E vs. G UPDATE (12/16)

Here is an update on my fuel usage:

Since I had to make a longer trip, I needed to top off my tank to go to Mankato for the day. Here is the information on that tank, which was E-50:

Starting Odometer: 4209.3

Ending Odometer: 4394.4

Miles: 185.1

Fuel Used: 10.118 gallons

Price/gallon: $2.719/gallon

Cost of fuel: $27.51

Cost per mile: 14.87 cents/mile

Miles per gallon: 18.29

This past Friday, it was time to fill up again with E-50. Here is what I found:

Starting Odometer: 4394.4

Ending Odometer: 4722.3

Miles: 327.9

Fuel Used: 17.327 gallons

Price/gallon: $2.719/gallon

Cost of fuel: $47.11

Cost per mile: 14.36 cents/mile

Miles per gallon: 18.92

Now doing a little more research on ethanol blends, I found this information on this website:


A Note on Terminology: Flex Fuel and E85

“E85” is thought by many to denote a vehicle fuel containing 85% ethanol and 15% gasoline. However, the ethanol portion of the blend must contain, by law, at least 2% denaturant (a hydrocarbon or hydrocarbons in the gasoline boiling range). Therefore, E85 actually contains 83% ethanol at most. Furthermore, in cold weather conditions, a greater percentage of gasoline is required in the blend to ensure reliable starting and driveability. In the coldest weather, as much as 49% gasoline is needed. In most U.S. climate zones, 30% gasoline is sufficient for much of the year. The latest ASTM specification, D5798-13a, specifies where and when the four different classes of fuel for FFVs should be used. Because of this variation in the ethanol percentage, many in research and industry have begun using the term “flex fuel” in lieu of “E85.”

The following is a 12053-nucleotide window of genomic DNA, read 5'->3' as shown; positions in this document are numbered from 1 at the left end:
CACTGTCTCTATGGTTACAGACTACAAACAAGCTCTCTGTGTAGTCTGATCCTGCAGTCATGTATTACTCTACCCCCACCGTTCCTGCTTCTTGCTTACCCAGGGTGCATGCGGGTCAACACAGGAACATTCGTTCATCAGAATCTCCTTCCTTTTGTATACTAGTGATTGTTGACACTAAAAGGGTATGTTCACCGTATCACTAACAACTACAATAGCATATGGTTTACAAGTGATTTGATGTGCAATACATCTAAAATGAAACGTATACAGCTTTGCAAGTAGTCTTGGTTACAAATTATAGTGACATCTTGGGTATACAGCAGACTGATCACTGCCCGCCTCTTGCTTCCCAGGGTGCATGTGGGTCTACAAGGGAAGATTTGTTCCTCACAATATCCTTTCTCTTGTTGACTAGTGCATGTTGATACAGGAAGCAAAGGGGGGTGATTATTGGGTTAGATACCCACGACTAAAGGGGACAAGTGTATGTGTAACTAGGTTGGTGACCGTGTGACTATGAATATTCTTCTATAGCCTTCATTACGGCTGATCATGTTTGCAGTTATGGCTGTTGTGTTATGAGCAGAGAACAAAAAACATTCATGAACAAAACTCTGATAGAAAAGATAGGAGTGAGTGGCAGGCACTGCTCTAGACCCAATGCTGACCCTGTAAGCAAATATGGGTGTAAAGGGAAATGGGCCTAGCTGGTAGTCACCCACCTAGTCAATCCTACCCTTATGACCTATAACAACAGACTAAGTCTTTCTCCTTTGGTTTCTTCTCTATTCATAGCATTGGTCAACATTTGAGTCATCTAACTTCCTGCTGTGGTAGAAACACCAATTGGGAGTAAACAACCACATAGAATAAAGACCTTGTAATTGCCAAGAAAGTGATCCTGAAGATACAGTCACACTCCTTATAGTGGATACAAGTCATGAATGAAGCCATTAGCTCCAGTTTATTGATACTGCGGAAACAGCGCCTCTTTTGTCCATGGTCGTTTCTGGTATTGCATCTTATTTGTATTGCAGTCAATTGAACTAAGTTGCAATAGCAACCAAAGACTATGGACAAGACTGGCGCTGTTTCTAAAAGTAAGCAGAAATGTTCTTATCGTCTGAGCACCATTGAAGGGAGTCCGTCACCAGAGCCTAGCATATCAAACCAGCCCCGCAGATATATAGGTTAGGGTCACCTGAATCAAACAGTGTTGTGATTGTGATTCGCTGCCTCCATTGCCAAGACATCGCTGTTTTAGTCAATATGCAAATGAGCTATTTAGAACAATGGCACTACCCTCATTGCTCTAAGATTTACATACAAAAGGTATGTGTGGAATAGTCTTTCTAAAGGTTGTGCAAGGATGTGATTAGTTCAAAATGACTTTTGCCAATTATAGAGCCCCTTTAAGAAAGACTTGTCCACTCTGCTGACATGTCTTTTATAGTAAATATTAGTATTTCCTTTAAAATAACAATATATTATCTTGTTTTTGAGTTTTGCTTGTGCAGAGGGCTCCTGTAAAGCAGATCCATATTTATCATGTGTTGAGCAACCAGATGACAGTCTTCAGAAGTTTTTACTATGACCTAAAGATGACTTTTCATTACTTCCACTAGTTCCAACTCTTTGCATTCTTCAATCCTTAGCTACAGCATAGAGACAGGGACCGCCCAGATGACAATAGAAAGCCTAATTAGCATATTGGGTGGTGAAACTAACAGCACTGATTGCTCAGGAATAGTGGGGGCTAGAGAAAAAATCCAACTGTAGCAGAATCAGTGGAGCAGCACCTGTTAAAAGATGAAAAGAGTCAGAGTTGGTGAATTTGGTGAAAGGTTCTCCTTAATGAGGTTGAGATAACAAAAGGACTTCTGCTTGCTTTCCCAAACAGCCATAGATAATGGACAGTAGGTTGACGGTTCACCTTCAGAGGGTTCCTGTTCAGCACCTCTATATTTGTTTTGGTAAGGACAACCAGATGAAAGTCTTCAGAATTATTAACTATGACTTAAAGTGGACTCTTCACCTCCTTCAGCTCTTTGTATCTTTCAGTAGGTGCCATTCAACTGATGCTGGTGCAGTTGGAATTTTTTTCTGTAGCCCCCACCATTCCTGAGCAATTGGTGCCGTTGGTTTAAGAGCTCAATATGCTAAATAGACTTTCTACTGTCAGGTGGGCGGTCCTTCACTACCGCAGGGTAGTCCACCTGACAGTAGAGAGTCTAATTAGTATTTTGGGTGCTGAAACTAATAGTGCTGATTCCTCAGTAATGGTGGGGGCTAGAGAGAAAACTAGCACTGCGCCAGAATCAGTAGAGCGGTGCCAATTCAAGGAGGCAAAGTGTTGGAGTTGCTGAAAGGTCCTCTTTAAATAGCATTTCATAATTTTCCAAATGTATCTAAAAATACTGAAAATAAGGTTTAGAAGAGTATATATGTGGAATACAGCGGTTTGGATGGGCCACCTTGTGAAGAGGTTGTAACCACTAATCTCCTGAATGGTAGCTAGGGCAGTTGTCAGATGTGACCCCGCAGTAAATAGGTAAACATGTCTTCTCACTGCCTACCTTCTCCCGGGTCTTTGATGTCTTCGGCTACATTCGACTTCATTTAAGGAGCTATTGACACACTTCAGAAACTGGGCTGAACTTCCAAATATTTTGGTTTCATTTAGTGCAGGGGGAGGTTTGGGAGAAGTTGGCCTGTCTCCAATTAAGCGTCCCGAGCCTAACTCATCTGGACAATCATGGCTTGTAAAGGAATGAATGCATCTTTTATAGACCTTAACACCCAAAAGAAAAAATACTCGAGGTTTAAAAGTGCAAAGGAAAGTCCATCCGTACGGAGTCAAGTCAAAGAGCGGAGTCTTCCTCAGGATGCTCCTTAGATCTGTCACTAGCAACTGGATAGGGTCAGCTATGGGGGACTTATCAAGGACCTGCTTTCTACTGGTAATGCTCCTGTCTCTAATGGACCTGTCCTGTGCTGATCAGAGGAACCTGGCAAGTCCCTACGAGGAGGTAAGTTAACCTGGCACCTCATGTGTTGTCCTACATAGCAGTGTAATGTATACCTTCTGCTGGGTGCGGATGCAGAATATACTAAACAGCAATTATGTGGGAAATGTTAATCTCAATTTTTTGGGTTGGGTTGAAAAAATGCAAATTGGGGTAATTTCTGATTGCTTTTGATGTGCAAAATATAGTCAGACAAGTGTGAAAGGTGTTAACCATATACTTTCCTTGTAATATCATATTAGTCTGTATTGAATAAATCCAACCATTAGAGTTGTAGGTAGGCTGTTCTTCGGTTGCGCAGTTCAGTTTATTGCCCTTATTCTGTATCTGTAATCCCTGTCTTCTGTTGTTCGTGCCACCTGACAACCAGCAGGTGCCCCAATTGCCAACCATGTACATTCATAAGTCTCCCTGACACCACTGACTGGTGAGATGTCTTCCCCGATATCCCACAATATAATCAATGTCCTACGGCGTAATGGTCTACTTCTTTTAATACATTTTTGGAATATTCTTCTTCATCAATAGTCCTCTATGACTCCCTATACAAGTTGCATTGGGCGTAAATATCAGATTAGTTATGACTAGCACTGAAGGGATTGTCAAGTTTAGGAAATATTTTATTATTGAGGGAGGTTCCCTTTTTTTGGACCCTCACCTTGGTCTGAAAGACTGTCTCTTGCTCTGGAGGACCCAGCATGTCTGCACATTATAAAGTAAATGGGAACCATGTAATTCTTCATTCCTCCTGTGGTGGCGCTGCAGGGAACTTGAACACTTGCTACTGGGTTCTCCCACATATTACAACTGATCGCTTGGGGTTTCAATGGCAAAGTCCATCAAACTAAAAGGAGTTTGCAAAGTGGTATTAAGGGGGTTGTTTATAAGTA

So this will be the last tank of the E-50 that we will use for the rest of the winter. We will check back with E-50 when it warms up to see if there is a difference between the warmer and colder temperatures. We will try to stay with the E-10 and E-15 fuels for awhile. Happy driving!




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